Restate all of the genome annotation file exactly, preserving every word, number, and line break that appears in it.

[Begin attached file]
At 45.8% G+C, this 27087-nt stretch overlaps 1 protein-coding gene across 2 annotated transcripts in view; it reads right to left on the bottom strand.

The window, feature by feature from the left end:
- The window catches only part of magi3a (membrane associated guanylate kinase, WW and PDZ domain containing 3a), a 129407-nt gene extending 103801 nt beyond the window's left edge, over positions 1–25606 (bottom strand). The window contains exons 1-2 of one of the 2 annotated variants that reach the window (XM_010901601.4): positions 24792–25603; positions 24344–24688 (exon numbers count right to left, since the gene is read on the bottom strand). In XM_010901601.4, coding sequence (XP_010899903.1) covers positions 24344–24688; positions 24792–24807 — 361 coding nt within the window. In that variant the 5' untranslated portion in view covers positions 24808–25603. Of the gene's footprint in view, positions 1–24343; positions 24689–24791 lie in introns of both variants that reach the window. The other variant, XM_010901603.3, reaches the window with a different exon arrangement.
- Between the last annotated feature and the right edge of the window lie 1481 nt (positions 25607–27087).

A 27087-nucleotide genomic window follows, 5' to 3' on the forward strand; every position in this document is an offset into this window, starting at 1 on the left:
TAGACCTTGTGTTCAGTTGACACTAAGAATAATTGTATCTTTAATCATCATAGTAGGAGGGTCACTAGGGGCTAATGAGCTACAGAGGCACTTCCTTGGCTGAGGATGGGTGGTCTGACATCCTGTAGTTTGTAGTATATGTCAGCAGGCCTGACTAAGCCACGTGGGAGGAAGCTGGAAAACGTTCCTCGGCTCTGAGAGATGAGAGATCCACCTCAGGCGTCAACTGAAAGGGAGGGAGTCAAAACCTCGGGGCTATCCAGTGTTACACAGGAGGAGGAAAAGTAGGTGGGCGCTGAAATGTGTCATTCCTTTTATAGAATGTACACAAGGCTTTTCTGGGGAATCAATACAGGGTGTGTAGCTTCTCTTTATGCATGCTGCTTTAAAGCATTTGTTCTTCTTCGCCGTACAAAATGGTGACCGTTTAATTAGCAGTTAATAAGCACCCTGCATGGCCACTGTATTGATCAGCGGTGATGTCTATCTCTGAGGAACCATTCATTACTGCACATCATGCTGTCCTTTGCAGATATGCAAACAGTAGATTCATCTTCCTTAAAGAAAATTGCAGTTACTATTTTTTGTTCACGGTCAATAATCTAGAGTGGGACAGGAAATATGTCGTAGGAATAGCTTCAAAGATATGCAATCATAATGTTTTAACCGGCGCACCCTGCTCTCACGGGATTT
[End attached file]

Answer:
At 45.8% G+C, this 27087-nt stretch overlaps 1 protein-coding gene across 2 annotated transcripts in view; it reads right to left on the bottom strand.

The window, feature by feature from the left end:
- The window catches only part of magi3a (membrane associated guanylate kinase, WW and PDZ domain containing 3a), a 129407-nt gene extending 103801 nt beyond the window's left edge, over positions 1–25606 (bottom strand). The window contains exons 1-2 of one of the 2 annotated variants that reach the window (XM_010901601.4): positions 24792–25603; positions 24344–24688 (exon numbers count right to left, since the gene is read on the bottom strand). In XM_010901601.4, coding sequence (XP_010899903.1) covers positions 24344–24688; positions 24792–24807 — 361 coding nt within the window. In that variant the 5' untranslated portion in view covers positions 24808–25603. Of the gene's footprint in view, positions 1–24343; positions 24689–24791 lie in introns of both variants that reach the window. The other variant, XM_010901603.3, reaches the window with a different exon arrangement.
- Between the last annotated feature and the right edge of the window lie 1481 nt (positions 25607–27087).

A 27087-nucleotide genomic window follows, 5' to 3' on the forward strand; every position in this document is an offset into this window, starting at 1 on the left:
TAGACCTTGTGTTCAGTTGACACTAAGAATAATTGTATCTTTAATCATCATAGTAGGAGGGTCACTAGGGGCTAATGAGCTACAGAGGCACTTCCTTGGCTGAGGATGGGTGGTCTGACATCCTGTAGTTTGTAGTATATGTCAGCAGGCCTGACTAAGCCACGTGGGAGGAAGCTGGAAAACGTTCCTCGGCTCTGAGAGATGAGAGATCCACCTCAGGCGTCAACTGAAAGGGAGGGAGTCAAAACCTCGGGGCTATCCAGTGTTACACAGGAGGAGGAAAAGTAGGTGGGCGCTGAAATGTGTCATTCCTTTTATAGAATGTACACAAGGCTTTTCTGGGGAATCAATACAGGGTGTGTAGCTTCTCTTTATGCATGCTGCTTTAAAGCATTTGTTCTTCTTCGCCGTACAAAATGGTGACCGTTTAATTAGCAGTTAATAAGCACCCTGCATGGCCACTGTATTGATCAGCGGTGATGTCTATCTCTGAGGAACCATTCATTACTGCACATCATGCTGTCCTTTGCAGATATGCAAACAGTAGATTCATCTTCCTTAAAGAAAATTGCAGTTACTATTTTTTGTTCACGGTCAATAATCTAGAGTGGGACAGGAAATATGTCGTAGGAATAGCTTCAAAGATATGCAATCATAATGTTTTAACCGGCGCACCCTGCTCTCACGGGATTT